Two of the best things about being an extra-dimensional demonic entity is that you can alter your appearance, and take possession of people. Bearing that in mind, Marvel could have come up with a million ways of transferring the character from page to screen, whilst still retaining some small level of loyalty towards the original flaming-faced version from the comics.
Why, oh why then, did we end up with the CGI abhorrence that the closing scenes of Doctor Strange presented us with? Seemingly so desperate to retain the floating-head format of the original, Marvel hurled together an incoherent and messy construct, which didn’t remotely threaten any peril towards the Sorcerer Supreme. And they didn’t even let Tony Todd voice over it over, using Benedict Cumberbatch instead.
Yeah. You probably saw this one coming, as it’s widely recognised to not be Marvel’s finest hour. Sure, a long-haired, green-skinned magician with a taste in exotic jewellery was always going to need to be adapted heavily for a live-action incarnation. Marvel managed to screw it up though. Not once, but twice.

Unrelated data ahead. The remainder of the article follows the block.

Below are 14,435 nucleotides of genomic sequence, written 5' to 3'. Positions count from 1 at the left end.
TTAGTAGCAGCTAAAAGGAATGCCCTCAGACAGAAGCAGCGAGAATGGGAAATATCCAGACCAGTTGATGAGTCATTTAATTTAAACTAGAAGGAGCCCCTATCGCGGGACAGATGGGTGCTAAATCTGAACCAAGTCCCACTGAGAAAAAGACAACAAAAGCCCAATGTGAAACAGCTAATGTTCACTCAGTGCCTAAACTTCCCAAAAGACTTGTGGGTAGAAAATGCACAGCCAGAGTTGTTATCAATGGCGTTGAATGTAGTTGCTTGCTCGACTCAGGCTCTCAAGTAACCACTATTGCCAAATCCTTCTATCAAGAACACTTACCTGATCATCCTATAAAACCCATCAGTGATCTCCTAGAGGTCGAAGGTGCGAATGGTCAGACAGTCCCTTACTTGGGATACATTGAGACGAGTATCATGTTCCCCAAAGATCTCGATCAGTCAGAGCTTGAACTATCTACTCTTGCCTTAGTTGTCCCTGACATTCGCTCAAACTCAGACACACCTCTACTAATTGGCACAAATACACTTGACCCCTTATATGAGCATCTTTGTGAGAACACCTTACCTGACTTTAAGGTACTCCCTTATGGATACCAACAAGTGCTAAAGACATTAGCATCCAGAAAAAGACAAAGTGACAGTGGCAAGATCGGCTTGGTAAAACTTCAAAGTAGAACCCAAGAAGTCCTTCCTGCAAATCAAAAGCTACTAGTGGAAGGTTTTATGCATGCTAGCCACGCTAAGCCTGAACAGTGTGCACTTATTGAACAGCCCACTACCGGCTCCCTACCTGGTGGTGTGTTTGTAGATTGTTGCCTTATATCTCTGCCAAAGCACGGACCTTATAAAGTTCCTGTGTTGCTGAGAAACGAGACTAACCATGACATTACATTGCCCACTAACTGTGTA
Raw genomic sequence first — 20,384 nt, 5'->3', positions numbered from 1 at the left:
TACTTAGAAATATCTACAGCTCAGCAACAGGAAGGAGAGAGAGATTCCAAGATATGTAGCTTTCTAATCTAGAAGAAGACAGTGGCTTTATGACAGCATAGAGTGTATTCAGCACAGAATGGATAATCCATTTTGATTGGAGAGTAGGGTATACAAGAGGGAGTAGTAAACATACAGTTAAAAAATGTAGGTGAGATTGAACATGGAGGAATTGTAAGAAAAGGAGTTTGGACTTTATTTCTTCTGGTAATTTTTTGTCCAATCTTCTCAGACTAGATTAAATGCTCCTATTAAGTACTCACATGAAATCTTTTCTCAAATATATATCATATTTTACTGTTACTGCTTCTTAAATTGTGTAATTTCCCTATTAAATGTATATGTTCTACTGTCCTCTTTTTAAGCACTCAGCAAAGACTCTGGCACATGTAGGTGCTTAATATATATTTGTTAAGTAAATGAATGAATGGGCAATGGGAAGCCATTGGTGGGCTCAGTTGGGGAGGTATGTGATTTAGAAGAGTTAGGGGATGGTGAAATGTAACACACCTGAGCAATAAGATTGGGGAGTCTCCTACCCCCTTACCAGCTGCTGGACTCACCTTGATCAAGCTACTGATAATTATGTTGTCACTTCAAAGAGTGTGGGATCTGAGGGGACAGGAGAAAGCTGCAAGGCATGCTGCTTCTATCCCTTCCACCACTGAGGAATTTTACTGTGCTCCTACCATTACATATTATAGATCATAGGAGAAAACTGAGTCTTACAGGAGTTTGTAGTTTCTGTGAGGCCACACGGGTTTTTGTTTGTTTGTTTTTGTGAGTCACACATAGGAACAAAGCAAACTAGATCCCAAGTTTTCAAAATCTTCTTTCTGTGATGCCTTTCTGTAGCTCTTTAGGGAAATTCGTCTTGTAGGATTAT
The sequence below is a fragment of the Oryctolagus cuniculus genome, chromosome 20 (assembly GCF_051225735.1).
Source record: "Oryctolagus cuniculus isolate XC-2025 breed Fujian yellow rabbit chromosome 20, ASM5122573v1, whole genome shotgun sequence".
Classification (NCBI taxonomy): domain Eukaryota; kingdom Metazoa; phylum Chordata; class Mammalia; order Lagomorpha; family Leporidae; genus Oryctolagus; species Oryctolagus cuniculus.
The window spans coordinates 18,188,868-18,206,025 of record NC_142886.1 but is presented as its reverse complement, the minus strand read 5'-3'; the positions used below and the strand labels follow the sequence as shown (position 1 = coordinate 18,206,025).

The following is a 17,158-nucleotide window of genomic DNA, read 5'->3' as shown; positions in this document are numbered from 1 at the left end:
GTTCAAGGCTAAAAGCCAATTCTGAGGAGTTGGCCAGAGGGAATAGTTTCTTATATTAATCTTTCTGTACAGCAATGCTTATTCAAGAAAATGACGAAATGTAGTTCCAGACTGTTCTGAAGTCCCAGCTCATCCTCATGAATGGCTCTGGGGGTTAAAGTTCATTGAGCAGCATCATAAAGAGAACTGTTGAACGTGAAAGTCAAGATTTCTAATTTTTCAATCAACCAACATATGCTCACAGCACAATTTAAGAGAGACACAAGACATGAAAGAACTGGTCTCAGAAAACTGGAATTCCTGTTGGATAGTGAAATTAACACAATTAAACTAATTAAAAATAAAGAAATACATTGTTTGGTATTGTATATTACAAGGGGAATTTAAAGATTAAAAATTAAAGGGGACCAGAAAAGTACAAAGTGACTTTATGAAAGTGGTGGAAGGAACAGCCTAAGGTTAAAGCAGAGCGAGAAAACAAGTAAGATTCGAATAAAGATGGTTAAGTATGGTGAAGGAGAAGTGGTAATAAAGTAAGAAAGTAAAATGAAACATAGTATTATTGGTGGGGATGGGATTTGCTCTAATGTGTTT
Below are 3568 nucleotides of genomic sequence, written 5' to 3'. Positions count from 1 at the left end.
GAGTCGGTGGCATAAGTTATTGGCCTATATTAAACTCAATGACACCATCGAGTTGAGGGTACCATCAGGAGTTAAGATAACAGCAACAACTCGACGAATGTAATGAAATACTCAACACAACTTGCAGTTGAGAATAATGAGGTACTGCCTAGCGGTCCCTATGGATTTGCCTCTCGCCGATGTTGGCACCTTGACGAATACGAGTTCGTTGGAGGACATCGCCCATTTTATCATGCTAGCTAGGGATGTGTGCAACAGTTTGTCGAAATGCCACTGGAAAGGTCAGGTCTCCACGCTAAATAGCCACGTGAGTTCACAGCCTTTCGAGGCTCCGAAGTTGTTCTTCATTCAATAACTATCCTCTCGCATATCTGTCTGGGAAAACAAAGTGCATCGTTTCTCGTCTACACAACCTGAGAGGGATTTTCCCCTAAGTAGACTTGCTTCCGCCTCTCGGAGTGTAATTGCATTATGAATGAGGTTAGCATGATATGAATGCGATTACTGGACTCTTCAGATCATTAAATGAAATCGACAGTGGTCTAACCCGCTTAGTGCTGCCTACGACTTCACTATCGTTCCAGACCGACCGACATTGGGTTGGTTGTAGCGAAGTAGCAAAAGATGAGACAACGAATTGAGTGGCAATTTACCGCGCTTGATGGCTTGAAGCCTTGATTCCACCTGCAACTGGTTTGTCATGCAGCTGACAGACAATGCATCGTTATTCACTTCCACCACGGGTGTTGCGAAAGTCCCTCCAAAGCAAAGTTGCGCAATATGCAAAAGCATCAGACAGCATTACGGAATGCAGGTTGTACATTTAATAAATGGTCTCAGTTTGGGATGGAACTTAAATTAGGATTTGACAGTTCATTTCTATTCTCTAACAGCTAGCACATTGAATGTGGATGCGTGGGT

The Mandarin is Iron Man’s ultimate nemesis. As resourceful as Tony Stark, but placing his faith in forces much darker than mere technology. He is virtually unstoppable, with ambitions no less than global domination. Having fallen far short of the mark with the Middle Eastern minor warlord they inserted into Iron Man, Marvel decided to hit the ‘reboot’ button and try something revolutionary with Ben Kinglsey’s performance in Iron Man 3.
Not even a further cameo in a subsequent One-Shot, and the reveal there may be YET ANOTHER Mandarin out there in the MCU can compensate for the train-wreck of an idea that was to have Kingsley playing a dude who is playing a dude. It’s not funny. It’s not clever. It’s not remotely entertaining…
Let us know who you thought the worst MCU villains were in the comments!